Visualizing the Semantic Structure in Classical Music Works

Wing-Yi Chan, Huamin Qu, Wai-Ho Mak

IEEE Transactions on Visualization and Computer Graphics (TVCG), vol. 16, no. 1, pp. 161-173, Jan.-Feb. 2010


Department of Computer Science and Engineering

The Hong Kong Unviersity of Science and Techology (HKUST)


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One of the major obstacles to appreciating classical music is that extensive training is required to understand musical structure and compositional techniques towards comprehending the thoughts behind the musical work. In this paper, we propose an innovative visualization solution to reveal the semantic structure in classical orchestral work, such that users can gain insights into musical structure and appreciate the beauty of music. We formulate the semantic structure into macro-level layer interactions, microlevel theme variations, and macro-micro relationship between themes and layers to abstract the complicated construction of a music composition. The visualization has been applied with success in understanding some classical music work as supported by highly promising user study results with the general audience and very positive feedback from music students and experts, demonstrating its effectiveness in conveying the sophistication and beauty of classical music to novice users with informative and intuitive displays.


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Figure 1

Traditional ways of learning music with a musical score (left) and a technical essay (right).

Figure 2

Color Scheme for layers. Instrument families are represented by their physical hues, except that percussions are assigned an outlier color. Lightness indicates the pitch range of an instrument for intra-family contrast.

Figure 3

Basic type anatomy in typography.

Figure 4

The complete glyph variation board for the musical symbol glyph.

Figure 5

Layer braid for the first movement of Mozart’s Symphony No. 40. Layer threads are plaited according to their functional roles over time. The threads are blended (α = 0.7) to better reveal the braid pattern.

Figure 6

Layer braid prototype. Layer threads interwine to show how layers interact at the macro-level. Thread clusters of various functional groups are seen over time. Control points for interpolating the cello thread are marked.

Figure 7

The string threads are highlighted by adjusting the thread opacity values. The visual clutter in Figure 5 can be reduced.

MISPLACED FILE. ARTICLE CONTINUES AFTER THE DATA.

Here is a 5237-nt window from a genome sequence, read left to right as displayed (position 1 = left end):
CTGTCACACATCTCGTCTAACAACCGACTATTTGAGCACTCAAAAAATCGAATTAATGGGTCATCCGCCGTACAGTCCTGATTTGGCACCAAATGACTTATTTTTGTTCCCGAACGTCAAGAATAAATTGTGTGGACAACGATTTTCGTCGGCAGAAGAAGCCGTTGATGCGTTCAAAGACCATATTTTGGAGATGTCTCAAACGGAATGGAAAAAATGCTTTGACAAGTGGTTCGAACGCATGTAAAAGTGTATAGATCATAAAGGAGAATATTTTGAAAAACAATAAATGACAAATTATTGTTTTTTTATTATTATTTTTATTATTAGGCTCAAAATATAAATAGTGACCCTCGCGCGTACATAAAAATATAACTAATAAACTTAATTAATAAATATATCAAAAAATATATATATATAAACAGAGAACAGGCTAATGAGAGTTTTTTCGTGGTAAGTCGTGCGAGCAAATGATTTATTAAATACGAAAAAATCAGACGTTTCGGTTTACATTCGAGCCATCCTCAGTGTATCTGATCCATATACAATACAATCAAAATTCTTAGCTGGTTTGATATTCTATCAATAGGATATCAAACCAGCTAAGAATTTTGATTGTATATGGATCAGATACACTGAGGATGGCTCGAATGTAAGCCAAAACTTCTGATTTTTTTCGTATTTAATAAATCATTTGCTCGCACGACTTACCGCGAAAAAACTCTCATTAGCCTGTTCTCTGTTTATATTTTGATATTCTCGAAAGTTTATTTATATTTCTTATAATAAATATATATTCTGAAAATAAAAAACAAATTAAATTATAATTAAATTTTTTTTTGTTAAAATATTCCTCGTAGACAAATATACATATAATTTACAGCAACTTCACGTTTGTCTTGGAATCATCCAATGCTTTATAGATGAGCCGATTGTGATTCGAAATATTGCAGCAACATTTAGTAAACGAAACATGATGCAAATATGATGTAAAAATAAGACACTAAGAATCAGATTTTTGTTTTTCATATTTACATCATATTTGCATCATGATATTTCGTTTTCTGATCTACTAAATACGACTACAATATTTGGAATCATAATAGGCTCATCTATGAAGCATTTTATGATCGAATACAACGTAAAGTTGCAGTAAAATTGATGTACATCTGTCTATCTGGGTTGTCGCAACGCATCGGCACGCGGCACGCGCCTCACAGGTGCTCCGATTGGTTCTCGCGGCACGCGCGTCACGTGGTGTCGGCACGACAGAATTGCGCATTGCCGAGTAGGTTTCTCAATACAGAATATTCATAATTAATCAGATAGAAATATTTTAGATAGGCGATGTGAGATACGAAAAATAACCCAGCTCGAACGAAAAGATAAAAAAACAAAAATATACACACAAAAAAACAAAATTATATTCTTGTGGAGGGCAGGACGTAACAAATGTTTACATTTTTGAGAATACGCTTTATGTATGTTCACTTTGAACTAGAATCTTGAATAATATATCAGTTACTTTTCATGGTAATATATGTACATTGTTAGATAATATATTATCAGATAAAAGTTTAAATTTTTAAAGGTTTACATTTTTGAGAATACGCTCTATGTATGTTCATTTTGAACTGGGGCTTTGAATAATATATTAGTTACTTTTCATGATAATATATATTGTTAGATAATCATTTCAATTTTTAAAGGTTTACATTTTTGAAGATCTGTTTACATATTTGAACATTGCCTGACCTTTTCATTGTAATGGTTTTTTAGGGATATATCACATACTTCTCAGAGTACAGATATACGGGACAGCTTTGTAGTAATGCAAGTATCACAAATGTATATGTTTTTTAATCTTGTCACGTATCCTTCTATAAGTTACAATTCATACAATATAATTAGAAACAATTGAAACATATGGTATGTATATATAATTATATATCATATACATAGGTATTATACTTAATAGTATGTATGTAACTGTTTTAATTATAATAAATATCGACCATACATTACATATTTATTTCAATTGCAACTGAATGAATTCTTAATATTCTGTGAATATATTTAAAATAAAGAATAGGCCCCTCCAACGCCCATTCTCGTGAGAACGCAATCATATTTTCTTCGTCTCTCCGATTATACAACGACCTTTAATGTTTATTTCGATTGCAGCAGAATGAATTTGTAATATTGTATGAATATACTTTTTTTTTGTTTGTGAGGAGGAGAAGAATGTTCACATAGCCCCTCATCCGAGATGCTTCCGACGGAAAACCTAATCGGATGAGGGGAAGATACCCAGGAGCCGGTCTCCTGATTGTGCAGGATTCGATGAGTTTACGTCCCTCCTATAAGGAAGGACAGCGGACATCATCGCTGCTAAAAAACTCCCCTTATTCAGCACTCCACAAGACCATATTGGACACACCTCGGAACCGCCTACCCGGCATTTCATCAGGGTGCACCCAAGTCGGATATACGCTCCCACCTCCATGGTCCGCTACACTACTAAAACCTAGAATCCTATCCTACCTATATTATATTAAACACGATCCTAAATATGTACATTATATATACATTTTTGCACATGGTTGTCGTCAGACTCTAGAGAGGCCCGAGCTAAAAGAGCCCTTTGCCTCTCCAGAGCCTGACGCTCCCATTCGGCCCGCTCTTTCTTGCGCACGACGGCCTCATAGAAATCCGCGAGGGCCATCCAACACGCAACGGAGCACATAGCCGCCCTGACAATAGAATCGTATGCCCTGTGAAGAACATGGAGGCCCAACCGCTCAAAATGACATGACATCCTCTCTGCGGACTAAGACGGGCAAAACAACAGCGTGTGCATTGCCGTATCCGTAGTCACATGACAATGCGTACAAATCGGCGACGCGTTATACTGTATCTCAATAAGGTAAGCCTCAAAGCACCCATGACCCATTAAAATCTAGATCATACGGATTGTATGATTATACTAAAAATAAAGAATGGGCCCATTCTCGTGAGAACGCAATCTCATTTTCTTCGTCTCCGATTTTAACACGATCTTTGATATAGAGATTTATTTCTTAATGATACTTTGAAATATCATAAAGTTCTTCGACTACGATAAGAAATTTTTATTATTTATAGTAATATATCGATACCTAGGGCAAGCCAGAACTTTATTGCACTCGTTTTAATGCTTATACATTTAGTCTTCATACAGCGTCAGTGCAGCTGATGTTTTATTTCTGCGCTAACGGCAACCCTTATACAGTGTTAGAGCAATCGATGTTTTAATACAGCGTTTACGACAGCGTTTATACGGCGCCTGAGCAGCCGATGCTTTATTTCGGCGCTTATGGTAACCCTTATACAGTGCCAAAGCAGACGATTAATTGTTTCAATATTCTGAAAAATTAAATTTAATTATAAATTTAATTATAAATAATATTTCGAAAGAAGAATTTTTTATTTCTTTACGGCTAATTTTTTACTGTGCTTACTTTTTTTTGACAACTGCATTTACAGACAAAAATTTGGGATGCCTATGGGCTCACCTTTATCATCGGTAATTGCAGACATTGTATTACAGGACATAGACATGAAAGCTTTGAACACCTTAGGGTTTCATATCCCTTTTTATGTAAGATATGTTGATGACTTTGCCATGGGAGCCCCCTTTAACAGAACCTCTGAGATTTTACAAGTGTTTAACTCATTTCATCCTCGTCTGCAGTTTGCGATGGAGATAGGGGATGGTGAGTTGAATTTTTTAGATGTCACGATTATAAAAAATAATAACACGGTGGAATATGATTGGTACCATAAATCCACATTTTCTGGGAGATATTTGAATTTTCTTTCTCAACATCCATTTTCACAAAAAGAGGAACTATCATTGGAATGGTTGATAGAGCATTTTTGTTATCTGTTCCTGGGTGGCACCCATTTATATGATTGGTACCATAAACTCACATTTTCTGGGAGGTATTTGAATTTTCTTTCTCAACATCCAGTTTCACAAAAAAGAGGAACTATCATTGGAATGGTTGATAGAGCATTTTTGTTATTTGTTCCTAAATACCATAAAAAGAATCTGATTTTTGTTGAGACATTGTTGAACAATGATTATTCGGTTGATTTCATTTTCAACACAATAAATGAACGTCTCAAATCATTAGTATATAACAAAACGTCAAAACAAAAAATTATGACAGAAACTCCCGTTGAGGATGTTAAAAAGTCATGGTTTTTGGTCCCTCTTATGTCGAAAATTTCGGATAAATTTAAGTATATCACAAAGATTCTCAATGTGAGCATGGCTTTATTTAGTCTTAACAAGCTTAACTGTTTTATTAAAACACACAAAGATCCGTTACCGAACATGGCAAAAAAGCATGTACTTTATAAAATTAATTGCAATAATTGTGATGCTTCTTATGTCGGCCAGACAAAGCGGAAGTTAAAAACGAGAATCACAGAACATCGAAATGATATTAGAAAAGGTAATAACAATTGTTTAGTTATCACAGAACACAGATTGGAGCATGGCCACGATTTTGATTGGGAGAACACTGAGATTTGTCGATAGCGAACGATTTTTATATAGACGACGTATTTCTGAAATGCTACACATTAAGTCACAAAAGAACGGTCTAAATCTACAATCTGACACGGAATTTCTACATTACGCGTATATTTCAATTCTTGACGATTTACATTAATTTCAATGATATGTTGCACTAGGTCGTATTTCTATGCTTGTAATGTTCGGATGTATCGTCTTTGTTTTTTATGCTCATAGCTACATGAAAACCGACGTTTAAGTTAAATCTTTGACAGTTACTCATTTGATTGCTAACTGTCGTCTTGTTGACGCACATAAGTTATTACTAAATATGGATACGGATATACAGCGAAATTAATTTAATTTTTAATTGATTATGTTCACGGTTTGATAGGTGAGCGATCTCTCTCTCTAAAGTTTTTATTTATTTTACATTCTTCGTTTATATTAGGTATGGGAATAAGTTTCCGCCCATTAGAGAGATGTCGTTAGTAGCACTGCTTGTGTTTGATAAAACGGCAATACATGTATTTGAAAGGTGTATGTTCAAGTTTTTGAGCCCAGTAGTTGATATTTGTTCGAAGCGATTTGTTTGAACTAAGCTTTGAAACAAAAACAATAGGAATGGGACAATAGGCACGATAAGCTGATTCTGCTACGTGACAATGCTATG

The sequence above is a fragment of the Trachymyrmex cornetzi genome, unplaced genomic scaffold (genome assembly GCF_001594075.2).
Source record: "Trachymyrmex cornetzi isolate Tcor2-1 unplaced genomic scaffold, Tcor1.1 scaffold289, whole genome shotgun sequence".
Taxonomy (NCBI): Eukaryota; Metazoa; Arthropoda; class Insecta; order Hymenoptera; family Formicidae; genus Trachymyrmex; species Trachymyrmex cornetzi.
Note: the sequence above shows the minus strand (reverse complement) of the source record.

Figure 8

Deploying some focus+context technique like bifocal display to the long layer braid for better navigation.

Figure 9

Theme fabric prototype. The glyphs are first placed in a 2D plane according to when and where the theme appears at the micro-level. The glyphs of the same themes can then be connected aesthetically in various weaving styles.

Figure 10

Theme fabric styles in textile art. (a) Plain weaving. (b) Butterfly stitch in knitting that bundles yarns. (c) Open strips produced by drop-stitch technique.

Figure 11

Theme fabric with plain style weaving.

Figure 12

Theme fabric in bundled style for the first movement of Mozart’s Symphony No. 40. Each theme occurrence is represented by a musical symbol glyph encoding its variation. Identical glyphs are connected by bundled threads.

Figure 13

Generating bundled style from plain style theme fabric. Vertical threads (warp) are removed and horizontal threads (weft) are bundled, retaining the betweenness centrality of the theme glyphs with a concise layout.

Figure 14

Collapsing a theme fabric by removing duplicated glyphs. Layer information is now encoded by rainbow arc.

Figure 15

Collapsed theme fabric for a segment of the first movement of Beethoven’s Symphony No. 5. Macro-micro relationships are shown by mapping arc heights to layer roles. In this example, no theme occurrence is associated with the dominant or accompany layer roles. Pale reflection of the arcs is added for visual reinforcement.

Figure 16

User study result with the general audience to evaluate the effectiveness of the proposed visualization prototypes in revealing musical structure.

Figure 17

Survey results with music experts on a 5-point scale about the usefulness, effectiveness, and aesthetics of each prototype in visualizing musical structure.